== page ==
By Clint Morris
It makes sense that the new film â€˜â€™Streets of Bloodâ€™â€™ is set in a waterlogged post-Katrina New Orleans, because everyone in it is drowning!
Val Kilmer (in his umpteenth direct-to-video release of the last 18 months â€“ though in his defence, those other small-screen efforts are more tolerable) plays a copper whose partner has been found dead (check out the cheap, Troma-esque decomposed corpse!) floating-on-his-back in one of the many stores now under-water in New Orleans.
An investigation follows (Sharon Stone â€“ and her brand-new new face – probes the copper throughout the film as a psychologist), taking the officer and his new partner (a miscast Curtis â€™50 Centâ€™ Jackson) into the depths of the criminal underworld. Thrown into the mix is an FBI agent (Michael Biehn) assigned to keep tabs on the police officers following claims of corruption.
Val Kilmer. Sharon Stone. Big names, eh!? I thought so. But seems somethingâ€™s changed since the Clinton-era. Now once-fussy stars like Kilmer, Stone, Robert De Niro, Al Pacino, and Meg Ryan, are available for anyone that can meet their assumingly still hefty but not-as-steep-as-their-1992-fee price-tag. When the seductive scum of Nu Image/Millennium (A C-grade film production house whoâ€™s somehow managed to get a seat at the A table) came-a-calling, seems Kilmer and Stone (just like De Niro, Pacino et al) were more than happy to grab an oar, and join them on a cruise down this river-of-shit. Whatever colours the bank balance green, ey!?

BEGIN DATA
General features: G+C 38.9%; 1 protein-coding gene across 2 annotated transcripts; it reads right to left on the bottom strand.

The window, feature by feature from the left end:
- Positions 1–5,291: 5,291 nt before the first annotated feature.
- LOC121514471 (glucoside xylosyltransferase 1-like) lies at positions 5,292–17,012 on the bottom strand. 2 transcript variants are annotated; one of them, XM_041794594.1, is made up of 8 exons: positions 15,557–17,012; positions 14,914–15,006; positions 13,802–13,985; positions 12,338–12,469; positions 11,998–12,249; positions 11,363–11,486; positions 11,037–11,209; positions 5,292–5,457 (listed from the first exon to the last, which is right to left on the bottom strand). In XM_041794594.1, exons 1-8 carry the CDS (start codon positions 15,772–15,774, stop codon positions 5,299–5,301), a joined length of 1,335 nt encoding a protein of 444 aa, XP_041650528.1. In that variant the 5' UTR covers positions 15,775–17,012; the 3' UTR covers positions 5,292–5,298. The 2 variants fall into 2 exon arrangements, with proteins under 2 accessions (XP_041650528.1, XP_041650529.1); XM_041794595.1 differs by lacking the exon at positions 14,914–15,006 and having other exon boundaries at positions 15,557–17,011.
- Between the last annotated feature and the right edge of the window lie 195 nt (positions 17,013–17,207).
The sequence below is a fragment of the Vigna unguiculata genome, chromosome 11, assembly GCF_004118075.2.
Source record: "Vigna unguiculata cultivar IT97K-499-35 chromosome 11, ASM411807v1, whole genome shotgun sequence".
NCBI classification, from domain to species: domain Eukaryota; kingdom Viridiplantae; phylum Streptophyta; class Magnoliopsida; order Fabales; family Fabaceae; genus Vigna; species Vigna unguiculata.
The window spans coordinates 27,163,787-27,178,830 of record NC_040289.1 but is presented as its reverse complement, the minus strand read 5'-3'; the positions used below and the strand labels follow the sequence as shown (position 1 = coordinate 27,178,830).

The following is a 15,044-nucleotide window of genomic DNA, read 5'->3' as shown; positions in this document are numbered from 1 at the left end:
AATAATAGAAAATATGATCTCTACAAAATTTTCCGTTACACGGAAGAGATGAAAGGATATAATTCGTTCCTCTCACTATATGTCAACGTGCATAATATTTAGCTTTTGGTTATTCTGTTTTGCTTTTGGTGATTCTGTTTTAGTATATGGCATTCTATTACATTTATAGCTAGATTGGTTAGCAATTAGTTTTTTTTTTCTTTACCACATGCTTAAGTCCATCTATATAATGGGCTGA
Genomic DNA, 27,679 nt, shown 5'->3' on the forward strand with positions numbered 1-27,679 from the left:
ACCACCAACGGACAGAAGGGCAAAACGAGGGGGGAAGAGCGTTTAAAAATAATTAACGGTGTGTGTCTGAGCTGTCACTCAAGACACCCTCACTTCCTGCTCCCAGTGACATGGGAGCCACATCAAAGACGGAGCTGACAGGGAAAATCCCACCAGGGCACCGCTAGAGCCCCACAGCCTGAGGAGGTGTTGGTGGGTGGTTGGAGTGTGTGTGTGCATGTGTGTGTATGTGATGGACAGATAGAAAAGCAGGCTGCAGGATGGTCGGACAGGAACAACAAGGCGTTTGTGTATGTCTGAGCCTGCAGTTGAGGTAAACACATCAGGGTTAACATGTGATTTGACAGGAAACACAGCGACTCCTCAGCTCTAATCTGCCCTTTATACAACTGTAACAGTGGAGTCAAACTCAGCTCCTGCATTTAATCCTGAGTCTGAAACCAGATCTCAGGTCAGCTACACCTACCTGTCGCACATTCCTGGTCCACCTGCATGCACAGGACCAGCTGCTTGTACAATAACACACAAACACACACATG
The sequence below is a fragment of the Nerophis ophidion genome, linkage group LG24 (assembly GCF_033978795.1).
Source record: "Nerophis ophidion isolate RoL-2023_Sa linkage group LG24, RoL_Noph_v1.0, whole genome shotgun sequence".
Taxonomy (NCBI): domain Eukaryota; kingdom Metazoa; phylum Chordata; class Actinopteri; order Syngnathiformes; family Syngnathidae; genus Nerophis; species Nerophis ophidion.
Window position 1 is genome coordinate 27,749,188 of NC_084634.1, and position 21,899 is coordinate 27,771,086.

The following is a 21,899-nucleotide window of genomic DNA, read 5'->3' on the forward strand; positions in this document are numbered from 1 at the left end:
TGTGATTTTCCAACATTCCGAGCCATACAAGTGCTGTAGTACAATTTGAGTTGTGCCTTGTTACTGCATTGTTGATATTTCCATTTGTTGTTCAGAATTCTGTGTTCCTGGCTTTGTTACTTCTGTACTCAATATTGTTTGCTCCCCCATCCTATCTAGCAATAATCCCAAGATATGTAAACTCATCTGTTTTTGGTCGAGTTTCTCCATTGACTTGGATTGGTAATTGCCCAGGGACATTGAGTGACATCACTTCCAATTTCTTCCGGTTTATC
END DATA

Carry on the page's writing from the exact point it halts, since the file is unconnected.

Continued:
The money has talked. The bullshit now walksâ€¦. Straight to a Blockbuster near you.
The crowd that fruitfully enticed Robert De Niro and Al Pacino into the insufferable turkey â€œRighteous Killâ€, now turns their attention to Ice Man and, er, The â€˜Ice-Pickâ€™ sexpotâ€¦. Giving them whatâ€™s potentially the worst film of their careers. And itâ€™s just fuckinâ€™ sad. â€œStreets of Bloodâ€ is the film actors like Kilmer and Stone start out doing (the kind of embarrassing blemish a distributor will then release fifteen years down the track â€“ once the headline acts are of note), not something they finish off their careers with.
With abysmal production values (looks like something shot on a handycam, and itâ€™s edited about as finely as a videotaped school concert), embarrassing dialogue (the first two lines are a tip-off that a second draft was never commissioned), and indolent, donâ€™t-give-a-shit direction by Charles Winkler (â€œThe Net 2.0â€), this pointless cop-thriller serves as yet another reminder that everyone can be bought for a price â€“ even if itâ€™s ultimately not in their best interests.
Youâ€™ll need a tissue for this one.